The report attributes IT's Win8 hesitancy to a number of concerns, such as the amount of user training a full deployment might entail, and how many applications would need to be redesigned to take advantage of the OS's new interface. Given that Windows 7 is such a strong performer, Windows 8 just doesn't add enough extra value to be the primary OS at most businesses, Forrester concludes.

It should be noted that although the report is new, it cites statistics derived from studies conducted between June and October of 2012. As a result, some of the data points, such as correlations between salary and brand preference, reflect how respondents felt before Windows 8 was widely available. The report still reflects Forrester's research since the studies were conducted, but the point remains: when respondents were surveyed, neither the OS's slow adoption nor the polarizing reactions to its UI would have been variables. Windows Blue would have been, likewise, a non-factor.

But in a sense, the imminent arrival of Blue, now officially named Windows 8.1, reinforces the importance of these early statistics. A decent number of people were once enthusiastic about Windows 8, but based on the OS's low usage share, that enthusiasm hasn't yet translated to sales. Part of the problem might have been the UI, or at least the bad press around the UI. Maybe it was the lack of apps. Perhaps it was due to the fact that the first round of Win8 devices were expensive, and that affluent buyers evidently prefer Apple. Whatever the issue, Windows 8.1 has the potential to address all of them.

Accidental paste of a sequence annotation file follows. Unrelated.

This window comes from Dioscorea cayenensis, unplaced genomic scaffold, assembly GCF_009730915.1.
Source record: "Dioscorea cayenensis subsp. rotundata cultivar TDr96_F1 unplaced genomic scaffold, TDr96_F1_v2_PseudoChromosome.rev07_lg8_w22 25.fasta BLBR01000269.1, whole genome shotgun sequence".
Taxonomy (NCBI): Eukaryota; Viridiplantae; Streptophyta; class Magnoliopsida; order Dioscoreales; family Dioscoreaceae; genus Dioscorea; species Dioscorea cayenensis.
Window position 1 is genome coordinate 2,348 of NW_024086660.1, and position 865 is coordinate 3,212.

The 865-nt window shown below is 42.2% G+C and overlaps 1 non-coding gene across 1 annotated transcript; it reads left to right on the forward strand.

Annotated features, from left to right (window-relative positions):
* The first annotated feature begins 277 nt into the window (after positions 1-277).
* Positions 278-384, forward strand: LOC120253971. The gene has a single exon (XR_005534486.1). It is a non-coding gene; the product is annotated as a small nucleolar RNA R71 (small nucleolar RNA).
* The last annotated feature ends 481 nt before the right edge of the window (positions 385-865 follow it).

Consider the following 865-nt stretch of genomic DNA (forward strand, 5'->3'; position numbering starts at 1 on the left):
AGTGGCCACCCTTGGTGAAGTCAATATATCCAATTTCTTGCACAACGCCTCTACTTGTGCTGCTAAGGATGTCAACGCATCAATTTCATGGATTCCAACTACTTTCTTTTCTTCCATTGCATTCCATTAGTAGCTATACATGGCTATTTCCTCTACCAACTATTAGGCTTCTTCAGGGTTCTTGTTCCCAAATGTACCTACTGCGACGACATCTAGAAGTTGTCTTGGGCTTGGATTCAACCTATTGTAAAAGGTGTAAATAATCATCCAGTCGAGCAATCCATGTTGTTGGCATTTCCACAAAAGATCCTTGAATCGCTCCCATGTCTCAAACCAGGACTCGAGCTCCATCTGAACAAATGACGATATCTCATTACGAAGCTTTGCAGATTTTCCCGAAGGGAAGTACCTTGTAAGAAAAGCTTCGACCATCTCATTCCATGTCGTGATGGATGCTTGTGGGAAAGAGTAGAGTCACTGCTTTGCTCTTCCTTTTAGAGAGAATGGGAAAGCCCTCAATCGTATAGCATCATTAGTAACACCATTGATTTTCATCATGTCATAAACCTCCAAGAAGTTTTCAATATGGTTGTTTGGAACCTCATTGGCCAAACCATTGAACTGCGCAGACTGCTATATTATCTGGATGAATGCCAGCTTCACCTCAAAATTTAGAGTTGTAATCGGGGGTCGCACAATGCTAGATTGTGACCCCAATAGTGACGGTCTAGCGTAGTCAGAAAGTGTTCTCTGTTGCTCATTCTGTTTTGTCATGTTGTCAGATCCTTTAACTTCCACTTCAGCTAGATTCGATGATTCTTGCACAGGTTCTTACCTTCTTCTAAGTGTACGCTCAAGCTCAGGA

There's the chance, of course, that the update won't meaningfully improve the Windows 8 experience. But it's more likely that Win8.1 turns the platform into something more like what people had hoped for in the first place -- back when one in five told Forrester that they'd like a Microsoft tablet. And prices will be coming down, too. The prospect of a tablet that runs Microsoft Office and x86 applications is powerful, but perhaps not powerful enough to sell hundreds of millions of devices in the $600 - $1000 range. With Windows 8.1 models about to invade the iPad Mini's price range, Forrester's statistics affirm how much Microsoft could still gain as well as how much it could lose.

One thing, though, is certain: there will continue to be a variety of OSes, including Windows 8, at work in the enterprise. Forrest suggests that businesses prepare by hurrying to finish their Windows 7 migrations, implementing formal BYOD programs, exploring cloud and virtualization, and piloting limited Windows 8 deployments.

About the Author(s)

Michael Endler

Associate Editor,

Michael Endler joined InformationWeek as an associate editor in 2012. He previously worked in talent representation in the entertainment industry, as a freelance copywriter and photojournalist, and as a teacher. Michael earned a BA in English from Stanford University in 2005 and, pending the completion of a long-gestating thesis, will hold an MA in Cinema Studies from San Francisco State.